These are days of bluster: autumn winds and politicians. These are times of trying to trap public figures in hypocrisy, and public figures being unashamed of hypocrisy. We hope the endless speeches and talking points will end after Nov 3 but living where we do, we know it never really ends, the volume just goes down a wee bit sometimes. So is it unnerving or reassuring to hear that in Matthew’s gospel Jesus also deals with bluster.
The gospel passage from Matthew is curiously, maybe accidentally, maybe divinely, paired with this text from Isaiah. I have been curious about this Isaiah text, especially the past 4 years, that names Cyrus. Apparently this text is used by a certain subset of Christians to justify their support for the current president. I admit I don’t know a lot about the exile in Babylon and the return home, or the way this text is used by some current Christians. If you do know about this, please chime in during the conversation time.
This scene from Matthew takes place in the temple and is part of several chapters of parables and teachings where Jesus interacts with the religious leaders. As we know, the religious leaders are not big on Jesus’ renewal movement, his approach to the law and the prophets, his approach to the traditions and texts that they have dedicated their lives to. These are devout leaders – and Jesus’ devotion looks different, sounds different, is lived out with a very different crowd than the religious leaders choose. And he comes right into the temple with the temerity to try and teach them.
This irritates them so much that after hearing several parables and teachings, the top leaders leave, to go and hatch a plot against Jesus. They send in the B-Team to continue trying to catch Jesus in some inconsistency. These second tier folks decide to join forces with those sympathetic to Herod. The Herod sympathizers are probably also Jewish but of yet a different stripe. And they are slick so maybe working together they can catch Jesus in a clever trap.
I’ll go ahead and remind us one more time to check ourselves so we do not pile blame on Jews, then or now. Instead, we might do better to look at where we make unholy alliances today, where our own religious leaders fall short, where we ourselves are inconsistent, where Christianity is fractured theologically, politically, denominationally.
So… this unlikely coalition starts by buttering up Jesus: “You are beholden to no one, religious or political, you just do what you think is right, you speak from the heart.” This is a true assessment of who Jesus is and his approach to ministry, to religion, and to life. And it is the height of foolishness in the opinion of his questioners. They decide to try and catch him with this question; “Is it lawful to pay tax to Caesar, to the emperor?” Jesus may be all anti-establishment but he is here, in the temple; he remains entangled with Rome and the temple. HA! Gotcha!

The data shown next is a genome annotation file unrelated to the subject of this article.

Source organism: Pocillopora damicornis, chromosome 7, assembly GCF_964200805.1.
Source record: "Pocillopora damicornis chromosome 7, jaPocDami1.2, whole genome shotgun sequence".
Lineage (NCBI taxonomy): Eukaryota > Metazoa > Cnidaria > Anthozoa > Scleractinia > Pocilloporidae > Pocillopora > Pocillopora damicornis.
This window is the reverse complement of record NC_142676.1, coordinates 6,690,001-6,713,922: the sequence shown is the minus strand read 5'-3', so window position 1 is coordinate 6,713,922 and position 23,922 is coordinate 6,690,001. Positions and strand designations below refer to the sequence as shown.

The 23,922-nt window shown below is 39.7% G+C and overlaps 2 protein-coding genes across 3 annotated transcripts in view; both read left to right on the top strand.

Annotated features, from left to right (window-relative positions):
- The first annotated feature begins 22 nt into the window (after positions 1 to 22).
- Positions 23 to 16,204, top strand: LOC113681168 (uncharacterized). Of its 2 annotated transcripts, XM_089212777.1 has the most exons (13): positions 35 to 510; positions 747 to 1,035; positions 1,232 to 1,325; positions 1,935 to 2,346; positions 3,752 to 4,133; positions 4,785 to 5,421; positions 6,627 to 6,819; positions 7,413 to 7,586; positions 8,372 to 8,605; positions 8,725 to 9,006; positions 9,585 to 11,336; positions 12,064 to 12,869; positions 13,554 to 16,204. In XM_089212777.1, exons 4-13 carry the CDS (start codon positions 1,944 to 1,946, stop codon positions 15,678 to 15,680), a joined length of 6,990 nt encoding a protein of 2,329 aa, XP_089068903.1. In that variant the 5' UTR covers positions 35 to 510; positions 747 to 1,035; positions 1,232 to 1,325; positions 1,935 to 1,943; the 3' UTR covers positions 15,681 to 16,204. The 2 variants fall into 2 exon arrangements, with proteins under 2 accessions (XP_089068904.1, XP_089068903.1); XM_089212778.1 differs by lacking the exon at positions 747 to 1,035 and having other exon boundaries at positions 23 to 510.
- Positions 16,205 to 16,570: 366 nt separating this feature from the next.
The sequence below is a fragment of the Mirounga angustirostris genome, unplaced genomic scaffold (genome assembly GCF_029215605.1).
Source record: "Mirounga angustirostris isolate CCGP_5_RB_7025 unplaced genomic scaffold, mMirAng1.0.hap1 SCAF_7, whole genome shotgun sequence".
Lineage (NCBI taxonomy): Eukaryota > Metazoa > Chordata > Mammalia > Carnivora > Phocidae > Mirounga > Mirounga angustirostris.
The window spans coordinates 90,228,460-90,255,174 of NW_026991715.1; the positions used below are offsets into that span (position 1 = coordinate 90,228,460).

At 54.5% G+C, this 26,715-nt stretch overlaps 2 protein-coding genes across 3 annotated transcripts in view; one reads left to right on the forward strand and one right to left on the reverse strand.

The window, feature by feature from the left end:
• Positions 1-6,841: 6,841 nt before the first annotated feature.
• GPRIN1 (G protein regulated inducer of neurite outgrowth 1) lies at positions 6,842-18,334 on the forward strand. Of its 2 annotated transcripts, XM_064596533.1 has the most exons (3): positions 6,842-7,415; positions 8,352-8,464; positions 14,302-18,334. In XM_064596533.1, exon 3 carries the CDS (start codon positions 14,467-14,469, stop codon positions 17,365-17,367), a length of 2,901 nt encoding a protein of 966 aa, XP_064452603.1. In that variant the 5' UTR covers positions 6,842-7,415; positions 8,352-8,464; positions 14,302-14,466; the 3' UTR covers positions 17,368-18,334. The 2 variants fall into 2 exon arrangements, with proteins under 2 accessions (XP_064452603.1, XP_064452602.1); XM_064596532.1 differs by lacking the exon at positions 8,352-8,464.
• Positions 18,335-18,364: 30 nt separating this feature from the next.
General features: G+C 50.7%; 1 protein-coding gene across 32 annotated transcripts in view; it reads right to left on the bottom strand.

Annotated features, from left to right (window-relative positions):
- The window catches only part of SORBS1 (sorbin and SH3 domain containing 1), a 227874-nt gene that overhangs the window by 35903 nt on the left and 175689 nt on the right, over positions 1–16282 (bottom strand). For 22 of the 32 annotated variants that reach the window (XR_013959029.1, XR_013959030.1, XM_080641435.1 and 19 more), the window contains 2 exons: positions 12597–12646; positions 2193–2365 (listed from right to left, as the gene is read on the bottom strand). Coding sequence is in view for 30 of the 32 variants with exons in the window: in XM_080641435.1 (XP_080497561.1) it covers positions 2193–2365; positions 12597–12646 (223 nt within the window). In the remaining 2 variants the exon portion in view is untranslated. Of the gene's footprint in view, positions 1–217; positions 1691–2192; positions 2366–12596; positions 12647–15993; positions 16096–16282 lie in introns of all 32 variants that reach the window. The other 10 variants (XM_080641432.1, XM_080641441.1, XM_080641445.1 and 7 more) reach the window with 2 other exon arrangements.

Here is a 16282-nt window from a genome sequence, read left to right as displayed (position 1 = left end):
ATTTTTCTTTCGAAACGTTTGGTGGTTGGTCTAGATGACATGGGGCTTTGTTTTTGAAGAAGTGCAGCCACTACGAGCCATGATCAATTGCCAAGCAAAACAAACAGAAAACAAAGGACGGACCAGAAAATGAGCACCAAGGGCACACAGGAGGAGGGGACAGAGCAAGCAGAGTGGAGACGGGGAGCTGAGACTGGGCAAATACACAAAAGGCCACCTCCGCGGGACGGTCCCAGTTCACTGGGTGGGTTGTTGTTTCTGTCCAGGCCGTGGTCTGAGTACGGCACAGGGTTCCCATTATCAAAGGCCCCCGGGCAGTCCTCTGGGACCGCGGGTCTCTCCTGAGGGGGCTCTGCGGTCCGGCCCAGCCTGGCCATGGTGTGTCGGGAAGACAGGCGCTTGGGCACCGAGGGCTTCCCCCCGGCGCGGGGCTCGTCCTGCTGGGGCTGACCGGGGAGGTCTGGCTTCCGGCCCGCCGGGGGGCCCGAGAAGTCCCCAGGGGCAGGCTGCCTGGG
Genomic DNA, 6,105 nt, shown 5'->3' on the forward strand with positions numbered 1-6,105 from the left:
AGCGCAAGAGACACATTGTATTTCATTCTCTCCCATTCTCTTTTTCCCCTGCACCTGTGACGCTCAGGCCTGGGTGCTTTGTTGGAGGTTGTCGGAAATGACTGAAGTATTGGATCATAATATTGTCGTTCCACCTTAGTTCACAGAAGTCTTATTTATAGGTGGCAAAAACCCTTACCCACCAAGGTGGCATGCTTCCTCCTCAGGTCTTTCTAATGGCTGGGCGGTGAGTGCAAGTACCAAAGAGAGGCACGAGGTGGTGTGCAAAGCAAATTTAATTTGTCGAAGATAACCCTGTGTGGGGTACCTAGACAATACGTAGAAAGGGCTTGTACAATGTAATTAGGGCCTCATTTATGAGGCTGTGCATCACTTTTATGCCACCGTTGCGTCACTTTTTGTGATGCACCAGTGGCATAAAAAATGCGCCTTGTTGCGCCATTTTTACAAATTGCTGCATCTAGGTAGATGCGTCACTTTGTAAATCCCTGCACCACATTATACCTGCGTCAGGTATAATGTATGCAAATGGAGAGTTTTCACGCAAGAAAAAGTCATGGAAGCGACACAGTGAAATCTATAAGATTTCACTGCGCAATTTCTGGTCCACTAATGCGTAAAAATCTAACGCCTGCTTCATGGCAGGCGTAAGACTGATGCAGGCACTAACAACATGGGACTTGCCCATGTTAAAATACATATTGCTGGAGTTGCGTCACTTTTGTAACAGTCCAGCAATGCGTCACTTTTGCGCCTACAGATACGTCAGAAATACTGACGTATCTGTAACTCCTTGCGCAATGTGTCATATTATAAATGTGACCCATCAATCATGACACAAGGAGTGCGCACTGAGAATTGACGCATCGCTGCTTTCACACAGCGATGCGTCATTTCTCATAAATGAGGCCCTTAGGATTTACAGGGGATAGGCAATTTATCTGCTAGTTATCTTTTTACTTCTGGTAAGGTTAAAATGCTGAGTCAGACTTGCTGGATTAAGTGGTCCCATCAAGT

It seems like Jesus answers quickly, like he has been pondering this economic conundrum for some time. This tax of which they speak, is a flat tax, a regressive tax, that falls much harder on poor people than on those with wealth.
“Anyone have a coin used to pay that tax?” (I can almost imagine Jesus pulling a coin out of someone’s ear, though maybe that would defeat his point. He would be left holding the coin.)
“Who do you see on the coin? Caesar? Then give to Caesar what is Caesar’s and give to God what is God’s.” Oh, this familiar phrase that we love to pull out, as if from someone’s ear, when we need to justify ourselves, as if it is the only thing Jesus ever said about money. “Jesus said, Give to the government what is owed. Render unto Caesar.” End of story. Need we say more?
There are at least two other ways to begin to understand more fully what Jesus is saying here. One is to remember that in the temple, where Jesus was having this conversation, a unique set of coins were used. If you wanted to make an offering you had to exchange your Roman money, with Caesar’s head on it, for the temple currency. If you wanted to buy the required animal to sacrifice, you had to deal with the money changers and acquire the temple currency, with the temple tax, so you could buy the sacrificial animal there in the temple courtyard. As Matthew tells it, this “render unto Caesar” moment happens the day after Jesus drives the money changers out of the temple. Maybe this is why this money issue even gets brought up. Jesus started it by turning over the tables of the temple moneychangers.